Left to right: Elliott Mackey of the Wine Appreciation Guild and Charles L. Sullivan.
There’s a fondness in my heart for Charles Sullivan. When I asked him once about the history of Irish winemakers in the United States, he told me that he hadn’t researched that area in depth (yet), but there are logical inferences that can be deduced from historical facts that would present themselves upon further investigation.
“Logical inferences…” That’s stayed with me as long as the memory of visiting with Roz (his wife) and him in Los Gatos a few years ago. Charles is as much a historical treasure as are the books for which he’s authored. This award has been a long time coming and so deserved.
According to a press release from the Wine Literary Award Foundation:
Charles L. Sullivan, the famed wine historian’s career was celebrated at a gala banquet and award ceremony in San Francisco, California, this past April 25, 2008. The Wine Literary Award is administered by the Wine Literary Award Foundation, which seeks to advance wine writing and wine knowledge through gifts of academic scholarships for excellence in wine writing in the various fields of eonology.
Charles L. Sullivan accepted wine literature’s top prize in front of a sold-out audience of admiring wine industry notables, among them keynote speaker Andrew Beckstoffer (right), who thanked the wine historian for the breadth of his contribution to the historical knowledge of the Napa Valley and the performance of his work.
“A lot of writers use Napa Valley for one reason or another. To cause division and scandal…to exploit the Valley by exaggerating controversy. Charles didn’t use Napa. He gave it a gift of insight. For that, on behalf of the Valley, thank you.”
In his acceptance speech Sullivan said, “Most historians are loath to make predictions about the future. But sometimes we can’t help expressing a sense of foreboding or optimism, given the state of the moment. For me the latter is my sense of the future of wine for all of California.”
Since his 1978 article on the origins of Zinfandel in California appeared in the California Historical Journal, Charles Sullivan’s work has established him as, in Charles Olken’s words, “the single most important wine historian alive today.”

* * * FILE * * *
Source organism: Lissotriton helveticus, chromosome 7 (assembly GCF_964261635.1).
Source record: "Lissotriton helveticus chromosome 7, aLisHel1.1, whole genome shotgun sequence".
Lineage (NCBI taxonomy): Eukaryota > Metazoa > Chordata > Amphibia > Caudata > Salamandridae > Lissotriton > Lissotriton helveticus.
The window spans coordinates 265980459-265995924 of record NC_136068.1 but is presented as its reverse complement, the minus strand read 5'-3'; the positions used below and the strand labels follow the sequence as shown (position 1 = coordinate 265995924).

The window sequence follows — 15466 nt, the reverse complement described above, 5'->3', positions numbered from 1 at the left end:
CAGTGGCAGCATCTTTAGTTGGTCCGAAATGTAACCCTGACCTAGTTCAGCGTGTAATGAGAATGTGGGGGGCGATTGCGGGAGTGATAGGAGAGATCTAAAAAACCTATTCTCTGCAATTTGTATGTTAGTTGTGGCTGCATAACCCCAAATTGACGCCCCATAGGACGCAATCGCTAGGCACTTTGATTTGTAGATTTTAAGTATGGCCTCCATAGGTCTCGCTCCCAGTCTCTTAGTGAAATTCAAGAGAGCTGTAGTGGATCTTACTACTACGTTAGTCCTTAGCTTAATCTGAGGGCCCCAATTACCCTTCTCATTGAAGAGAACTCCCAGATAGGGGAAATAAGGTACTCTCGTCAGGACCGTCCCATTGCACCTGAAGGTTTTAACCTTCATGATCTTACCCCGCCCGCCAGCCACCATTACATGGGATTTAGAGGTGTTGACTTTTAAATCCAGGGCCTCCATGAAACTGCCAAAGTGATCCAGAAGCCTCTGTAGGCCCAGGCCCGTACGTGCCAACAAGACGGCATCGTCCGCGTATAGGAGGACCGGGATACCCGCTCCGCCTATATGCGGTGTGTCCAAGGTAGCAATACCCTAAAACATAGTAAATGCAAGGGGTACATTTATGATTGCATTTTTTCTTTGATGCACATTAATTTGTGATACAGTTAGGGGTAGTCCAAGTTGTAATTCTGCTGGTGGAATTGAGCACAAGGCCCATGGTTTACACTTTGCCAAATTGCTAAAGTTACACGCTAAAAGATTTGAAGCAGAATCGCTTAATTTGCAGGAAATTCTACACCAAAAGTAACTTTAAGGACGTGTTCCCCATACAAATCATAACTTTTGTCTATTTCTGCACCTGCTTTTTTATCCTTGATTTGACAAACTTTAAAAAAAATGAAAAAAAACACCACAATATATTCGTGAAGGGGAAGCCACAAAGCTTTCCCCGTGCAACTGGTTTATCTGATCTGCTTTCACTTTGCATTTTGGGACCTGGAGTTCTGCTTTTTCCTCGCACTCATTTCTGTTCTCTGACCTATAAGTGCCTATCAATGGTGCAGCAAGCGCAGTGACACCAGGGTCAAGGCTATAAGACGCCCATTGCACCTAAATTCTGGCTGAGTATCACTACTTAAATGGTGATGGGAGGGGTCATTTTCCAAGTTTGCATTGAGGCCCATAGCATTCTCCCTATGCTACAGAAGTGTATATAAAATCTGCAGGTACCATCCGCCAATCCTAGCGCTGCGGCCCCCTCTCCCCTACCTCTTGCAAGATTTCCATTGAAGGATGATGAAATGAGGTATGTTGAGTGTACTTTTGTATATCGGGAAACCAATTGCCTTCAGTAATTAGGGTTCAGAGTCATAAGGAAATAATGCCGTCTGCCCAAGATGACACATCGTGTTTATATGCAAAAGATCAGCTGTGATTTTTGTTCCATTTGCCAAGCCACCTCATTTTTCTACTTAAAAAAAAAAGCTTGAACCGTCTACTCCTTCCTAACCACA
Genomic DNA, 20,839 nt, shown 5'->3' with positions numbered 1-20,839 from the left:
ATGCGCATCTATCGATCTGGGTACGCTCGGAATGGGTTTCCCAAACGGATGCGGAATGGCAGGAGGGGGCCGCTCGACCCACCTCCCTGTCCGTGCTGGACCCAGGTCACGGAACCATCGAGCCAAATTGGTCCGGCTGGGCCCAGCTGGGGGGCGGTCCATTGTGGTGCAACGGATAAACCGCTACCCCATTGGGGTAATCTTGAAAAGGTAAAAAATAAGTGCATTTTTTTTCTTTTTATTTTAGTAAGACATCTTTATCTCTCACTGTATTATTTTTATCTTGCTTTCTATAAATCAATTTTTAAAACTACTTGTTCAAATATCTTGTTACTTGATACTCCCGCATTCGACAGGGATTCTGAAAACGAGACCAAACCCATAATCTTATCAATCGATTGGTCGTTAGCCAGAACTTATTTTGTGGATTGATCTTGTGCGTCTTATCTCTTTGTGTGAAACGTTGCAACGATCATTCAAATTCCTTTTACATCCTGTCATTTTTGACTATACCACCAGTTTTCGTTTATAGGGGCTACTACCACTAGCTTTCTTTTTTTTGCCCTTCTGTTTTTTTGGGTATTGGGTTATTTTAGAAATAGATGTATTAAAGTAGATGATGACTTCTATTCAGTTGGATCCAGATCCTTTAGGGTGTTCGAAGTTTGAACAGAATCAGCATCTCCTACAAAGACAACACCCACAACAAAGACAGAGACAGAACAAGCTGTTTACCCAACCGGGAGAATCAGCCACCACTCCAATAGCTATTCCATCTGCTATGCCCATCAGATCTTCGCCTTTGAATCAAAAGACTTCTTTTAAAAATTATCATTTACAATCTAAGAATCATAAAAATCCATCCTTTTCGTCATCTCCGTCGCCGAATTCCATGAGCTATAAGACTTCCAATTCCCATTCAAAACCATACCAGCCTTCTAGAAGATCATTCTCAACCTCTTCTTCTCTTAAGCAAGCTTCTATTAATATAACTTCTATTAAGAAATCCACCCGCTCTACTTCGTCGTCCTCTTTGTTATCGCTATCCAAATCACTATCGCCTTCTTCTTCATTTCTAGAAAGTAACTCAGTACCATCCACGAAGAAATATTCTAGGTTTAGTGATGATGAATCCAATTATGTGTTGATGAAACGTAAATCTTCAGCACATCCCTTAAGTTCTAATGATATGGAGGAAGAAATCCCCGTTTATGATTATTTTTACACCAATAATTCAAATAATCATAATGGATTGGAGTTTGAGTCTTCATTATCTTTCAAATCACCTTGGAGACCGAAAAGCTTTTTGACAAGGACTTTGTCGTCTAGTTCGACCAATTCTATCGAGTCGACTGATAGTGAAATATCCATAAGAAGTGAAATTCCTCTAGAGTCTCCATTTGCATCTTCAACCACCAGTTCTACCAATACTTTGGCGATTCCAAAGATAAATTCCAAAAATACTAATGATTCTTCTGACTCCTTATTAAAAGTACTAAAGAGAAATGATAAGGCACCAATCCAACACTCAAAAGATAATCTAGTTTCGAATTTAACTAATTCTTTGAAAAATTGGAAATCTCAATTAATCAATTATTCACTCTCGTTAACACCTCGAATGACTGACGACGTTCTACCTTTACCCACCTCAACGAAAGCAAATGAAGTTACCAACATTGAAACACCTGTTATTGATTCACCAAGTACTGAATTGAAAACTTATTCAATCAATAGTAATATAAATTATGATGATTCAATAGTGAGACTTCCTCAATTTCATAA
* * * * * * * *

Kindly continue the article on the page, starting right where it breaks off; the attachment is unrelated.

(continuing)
Image to the right is Warren Winarski of Stag’s Leap Wine Cellars fame, who is featured in many of Charles’s stories.
In 1982, Sullivan published the first scholarly history of a California wine region, Like Modern Edens, which focused on the Santa Clara Valley and the Santa Cruz Mountains. The next year he coauthored Late Harvest, a history of wine growing in the Santa Cruz Mountains. In 1988 he penned another first, the highly acclaimed Napa Wine: A History from Mission Days to Present. His 1998 book Companion to California Wine, a historical encyclopedia of the wine industry in California, won the Julia Child award for best wine book of that year. In 2003, Zinfandel: A History of the Grape and its Wine won Sullivan the Veuve Cliquot award for best wine book of the year and was a James Beard award finalist. A second edition of Napa Wine is due to be published in May 2008, and Sullivan is currently working on a three-volume, comprehensive history of the California wine industry.
“Those of us in this room,” said speaker Dan Berger, “know that there are two aspects of wine that help to determine its intrinsic quality: terroir and history. These two elements of wine must necessarily be a part of what’s in each glass, and they are at the heart and soul of what Charles Sullivan has done with his investigation into wine over the decades.”
Wine Literary Award Laureates include Hugh Johnson, Robert M. Parker, Jr., Harry Waugh, Leon D. Adams, Dan Berger, Jancis Robinson, Gerald Asher, Tom Stevenson, Gene Ford, Michael Broadbent, Robert Lawrence Balzer, Andrea Robinson, Kevin Zraly, and Karen MacNeil.